There is growing recognition that teenage and young adult (TYA) cancer survivors should adopt a healthy lifestyle in order to reduce the impact a cancer diagnosis has upon growth and development as well as long-term health. There is a need for effective, inexpensive, and scalable health behaviour change interventions to be developed for TYA cancer survivors’ in the UK. The aim of this thesis was to develop a health behaviour intervention specifically for TYA cancer survivors. This thesis includes: a systematic review of existing interventions targeting health behaviour change among TYA cancer survivors; data on the proportion of TYA cancer survivors meeting current health behaviour recommendations in comparison to TYAs within the general population (Study 1); and quantitative and qualitative data on TYA cancer survivors’ interest in receiving health behaviour information and preference regarding the format, delivery, and timing of such information (Study 2 and Study 3). The results of the literature review and of studies 1-3 were combined with data on health professionals’ views of health behaviour intervention delivery to young people with cancer (Study 4) to inform the development of health behaviour change intervention resources containing comprehensive lifestyle information and behaviour change support tools. These resources were formatively evaluated by TYA cancer survivors and TYA health professionals for relevance, appeal and usability (Study 5). Results demonstrate TYA cancer survivors have a high level of interest in receiving health behaviour change support and would be open to engaging with the proposed intervention materials. The findings from this thesis contribute towards the development of a best practice health behaviour intervention for TYA cancer survivors. Such an intervention could be widely disseminated leading to an improvement in TYA cancer survivorship.
     
  • Anna Roberts: Development of a smartphone app-based intervention to promote physical activity among people living with and beyond cancer
    Cancer diagnoses are increasing, and people are living for increasing numbers of years after diagnosis, so it is important that cancer survivors are supported to live well, for as long as possible. Physical activity improves quality of life, cancer treatment side effects, and reduces risk of other comorbidities. Many cancer survivors do not meet recommended levels of physical activity and evidence-based interventions that are accessible and scalable are needed. Digital interventions could reach large proportions of the population in a cost-effective and scalable way. This thesis used mixed-methods to conduct a series of studies with the aim of developing a smartphone-app based intervention to promote physical activity in breast, prostate and colorectal cancer survivors. Study 1 showed that digital interventions have the potential to increase cancer survivors’ moderate-vigorous physical activity by 41 minutes per week, however high-quality studies are lacking. Study 2 found that up to 38% of cancer survivors are interested in internet-based and app-based health behaviour interventions. Interest is related to several sociodemographic and participant characteristics. Study 3 found that physical activity apps must acknowledge the varying needs and physical activity preferences of cancer survivors. Apps that promote walking and are recommended by members of their clinical team are favoured. Study 4 provided insight into Clinical Nurse Specialists’ perceptions of their role in physical activity promotion and showed that they are generally positive about the use of apps to complement existing physical activity promotion in cancer care. Together, these studies led to the development of an app-based physical activity intervention for cancer survivors.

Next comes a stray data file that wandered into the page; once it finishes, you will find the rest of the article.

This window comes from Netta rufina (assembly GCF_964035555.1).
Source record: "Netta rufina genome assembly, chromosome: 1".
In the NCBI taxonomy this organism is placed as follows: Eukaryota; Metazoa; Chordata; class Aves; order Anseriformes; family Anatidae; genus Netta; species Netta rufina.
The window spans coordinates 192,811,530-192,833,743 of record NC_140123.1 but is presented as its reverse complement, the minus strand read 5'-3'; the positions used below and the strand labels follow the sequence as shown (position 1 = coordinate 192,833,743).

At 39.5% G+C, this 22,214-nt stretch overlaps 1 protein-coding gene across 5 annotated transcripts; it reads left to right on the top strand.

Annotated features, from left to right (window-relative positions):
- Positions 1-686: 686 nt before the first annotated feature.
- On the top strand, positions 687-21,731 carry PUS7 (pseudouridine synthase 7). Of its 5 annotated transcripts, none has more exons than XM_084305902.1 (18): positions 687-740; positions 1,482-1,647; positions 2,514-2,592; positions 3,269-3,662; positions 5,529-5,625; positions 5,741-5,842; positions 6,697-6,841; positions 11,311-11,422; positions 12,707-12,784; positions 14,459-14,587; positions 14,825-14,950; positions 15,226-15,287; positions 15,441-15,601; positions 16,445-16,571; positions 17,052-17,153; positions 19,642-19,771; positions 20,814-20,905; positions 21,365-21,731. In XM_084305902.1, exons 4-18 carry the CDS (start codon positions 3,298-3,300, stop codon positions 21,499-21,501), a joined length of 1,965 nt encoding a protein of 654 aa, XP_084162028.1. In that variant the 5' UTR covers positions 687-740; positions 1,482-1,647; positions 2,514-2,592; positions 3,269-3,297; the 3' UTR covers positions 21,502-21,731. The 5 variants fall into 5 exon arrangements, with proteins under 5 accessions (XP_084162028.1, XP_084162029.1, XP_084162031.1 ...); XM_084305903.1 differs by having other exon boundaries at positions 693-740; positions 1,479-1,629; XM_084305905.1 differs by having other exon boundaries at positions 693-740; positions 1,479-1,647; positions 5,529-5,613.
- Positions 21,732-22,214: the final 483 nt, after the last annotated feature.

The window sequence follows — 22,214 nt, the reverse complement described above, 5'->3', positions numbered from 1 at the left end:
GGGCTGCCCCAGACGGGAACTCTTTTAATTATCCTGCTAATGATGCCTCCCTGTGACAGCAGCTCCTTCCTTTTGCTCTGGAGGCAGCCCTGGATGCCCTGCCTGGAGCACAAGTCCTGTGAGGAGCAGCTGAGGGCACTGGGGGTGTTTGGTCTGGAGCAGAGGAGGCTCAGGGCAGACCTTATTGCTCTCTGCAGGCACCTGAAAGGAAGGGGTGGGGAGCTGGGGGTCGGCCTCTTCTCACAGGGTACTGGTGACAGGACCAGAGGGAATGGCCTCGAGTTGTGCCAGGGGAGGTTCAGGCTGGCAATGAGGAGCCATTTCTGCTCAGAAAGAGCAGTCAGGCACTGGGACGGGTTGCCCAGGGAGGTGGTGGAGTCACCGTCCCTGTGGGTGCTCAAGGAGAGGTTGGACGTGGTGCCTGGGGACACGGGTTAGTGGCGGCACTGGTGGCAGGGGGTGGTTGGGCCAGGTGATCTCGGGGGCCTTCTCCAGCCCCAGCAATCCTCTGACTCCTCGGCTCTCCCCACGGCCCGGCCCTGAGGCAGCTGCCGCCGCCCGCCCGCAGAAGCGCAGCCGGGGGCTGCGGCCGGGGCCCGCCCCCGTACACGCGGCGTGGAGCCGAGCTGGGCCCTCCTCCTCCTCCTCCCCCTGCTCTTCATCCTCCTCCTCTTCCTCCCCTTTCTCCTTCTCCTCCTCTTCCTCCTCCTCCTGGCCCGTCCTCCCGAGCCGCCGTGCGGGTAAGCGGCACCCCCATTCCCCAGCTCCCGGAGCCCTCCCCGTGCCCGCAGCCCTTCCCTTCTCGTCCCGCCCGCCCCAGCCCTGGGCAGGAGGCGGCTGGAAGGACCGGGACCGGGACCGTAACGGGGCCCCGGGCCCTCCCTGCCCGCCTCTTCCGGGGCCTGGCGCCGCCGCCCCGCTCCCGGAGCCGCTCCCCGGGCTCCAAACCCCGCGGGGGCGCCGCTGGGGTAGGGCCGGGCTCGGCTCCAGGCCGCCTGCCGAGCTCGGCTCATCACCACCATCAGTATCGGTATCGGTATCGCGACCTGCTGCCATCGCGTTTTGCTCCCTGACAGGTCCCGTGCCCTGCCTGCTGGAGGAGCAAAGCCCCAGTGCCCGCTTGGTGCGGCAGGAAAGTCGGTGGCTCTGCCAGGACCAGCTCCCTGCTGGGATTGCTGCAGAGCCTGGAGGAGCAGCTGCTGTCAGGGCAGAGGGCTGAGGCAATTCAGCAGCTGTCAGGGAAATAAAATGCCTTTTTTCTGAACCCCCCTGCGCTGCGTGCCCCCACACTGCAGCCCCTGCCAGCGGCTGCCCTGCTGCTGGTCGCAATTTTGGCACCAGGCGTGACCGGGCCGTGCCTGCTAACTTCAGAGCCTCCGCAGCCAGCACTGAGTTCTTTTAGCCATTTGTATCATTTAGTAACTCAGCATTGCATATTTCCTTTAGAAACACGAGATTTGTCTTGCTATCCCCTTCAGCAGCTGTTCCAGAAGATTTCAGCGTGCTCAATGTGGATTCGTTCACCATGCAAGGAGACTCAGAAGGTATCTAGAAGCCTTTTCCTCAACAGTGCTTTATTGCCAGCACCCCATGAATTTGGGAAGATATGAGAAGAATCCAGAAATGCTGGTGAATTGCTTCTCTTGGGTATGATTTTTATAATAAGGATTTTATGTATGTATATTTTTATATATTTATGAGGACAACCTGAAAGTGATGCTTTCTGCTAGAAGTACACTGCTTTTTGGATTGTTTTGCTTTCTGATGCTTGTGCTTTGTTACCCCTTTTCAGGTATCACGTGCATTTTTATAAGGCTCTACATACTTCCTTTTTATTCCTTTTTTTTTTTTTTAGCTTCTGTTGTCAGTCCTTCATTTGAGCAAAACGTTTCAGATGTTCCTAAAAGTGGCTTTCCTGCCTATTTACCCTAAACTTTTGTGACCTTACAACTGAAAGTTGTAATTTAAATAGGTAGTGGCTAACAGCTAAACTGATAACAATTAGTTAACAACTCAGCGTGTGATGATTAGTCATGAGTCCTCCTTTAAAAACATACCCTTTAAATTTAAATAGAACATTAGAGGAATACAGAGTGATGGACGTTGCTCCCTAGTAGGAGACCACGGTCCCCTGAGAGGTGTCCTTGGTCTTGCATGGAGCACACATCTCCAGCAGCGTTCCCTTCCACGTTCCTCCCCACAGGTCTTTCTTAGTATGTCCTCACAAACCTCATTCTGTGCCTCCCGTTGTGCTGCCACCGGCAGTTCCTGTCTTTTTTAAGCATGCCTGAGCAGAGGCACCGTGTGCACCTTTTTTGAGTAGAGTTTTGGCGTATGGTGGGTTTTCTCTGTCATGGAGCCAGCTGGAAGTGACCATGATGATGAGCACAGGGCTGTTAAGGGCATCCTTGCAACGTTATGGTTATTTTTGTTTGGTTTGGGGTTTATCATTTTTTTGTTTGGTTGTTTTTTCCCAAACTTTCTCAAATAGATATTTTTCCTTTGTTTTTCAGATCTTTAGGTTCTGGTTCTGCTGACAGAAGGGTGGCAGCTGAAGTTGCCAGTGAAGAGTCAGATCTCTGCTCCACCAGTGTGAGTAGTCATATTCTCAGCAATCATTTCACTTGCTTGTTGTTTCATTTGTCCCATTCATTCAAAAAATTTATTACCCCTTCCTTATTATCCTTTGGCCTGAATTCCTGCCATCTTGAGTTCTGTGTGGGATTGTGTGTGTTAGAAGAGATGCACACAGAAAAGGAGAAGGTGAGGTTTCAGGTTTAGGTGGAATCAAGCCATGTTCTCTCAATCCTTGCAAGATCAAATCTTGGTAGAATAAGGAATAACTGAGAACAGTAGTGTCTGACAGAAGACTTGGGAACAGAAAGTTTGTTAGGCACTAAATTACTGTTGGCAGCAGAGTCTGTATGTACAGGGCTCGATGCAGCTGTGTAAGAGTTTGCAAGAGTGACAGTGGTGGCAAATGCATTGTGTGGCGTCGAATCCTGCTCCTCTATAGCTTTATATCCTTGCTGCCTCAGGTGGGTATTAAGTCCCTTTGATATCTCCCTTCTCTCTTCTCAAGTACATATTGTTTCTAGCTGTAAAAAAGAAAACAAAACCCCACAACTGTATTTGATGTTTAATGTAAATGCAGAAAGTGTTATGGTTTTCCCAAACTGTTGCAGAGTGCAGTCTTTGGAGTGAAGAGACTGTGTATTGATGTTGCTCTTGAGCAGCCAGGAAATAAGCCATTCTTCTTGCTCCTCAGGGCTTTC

• Claire Stevens: Cancer Screening as a Teachable Moment for Risk Reduction Behaviour
    This thesis explored whether cancer screening participation (breast, bowel, cervical, lung) could be a prompt for spontaneous behaviour change, or an opportunity to deliver behavioural cancer prevention interventions. A systematic review found limited support for breast, bowel, cervical and lung screening as a prompt for spontaneous behaviour change (Study 1). Study 2, in a sample (n=774) of screening-naïve men from the English Longitudinal Study of Ageing, found data indicating that Faecal Occult Blood Testing (FOBT) participation might prompt small positive changes to vigorous physical activity. Study 3A (n=1,037) found most breast, bowel and cervical screening intenders were willing to receive lifestyle advice in a hypothetical screening scenario, even if results require further investigations. Two-thirds of were willing to receive advice about diet, weight and physical activity (Study 3B; n=1,221). Interest in advice about smoking and alcohol consumption was lower.  In a hypothetical lung screening scenario, most screening intenders were willing to receive lifestyle advice, more so if results require further investigations (Study 4; n=459). Half were interested in advice about smoking cessation. There was also some interest in advice about diet, weight, physical activity and alcohol consumption. A qualitative exploration of openness to receiving lifestyle advice alongside cancer screening was conducted among 30 breast, bowel and cervical screening attendees (Study 5). Receptivity was influenced by individuals’ affective response to cancer screening and how advice would be delivered. Four distinct types of receptivity to advice were identified. This study does not support a ‘one-size-fits-all’ approach to intervention delivery in this setting.

    Together, findings from this thesis suggest that in the absence of spontaneous behaviour change, targeted interventions and advice may be welcome in the context of cancer screening. 

Completed projects


Publications - Abi Fisher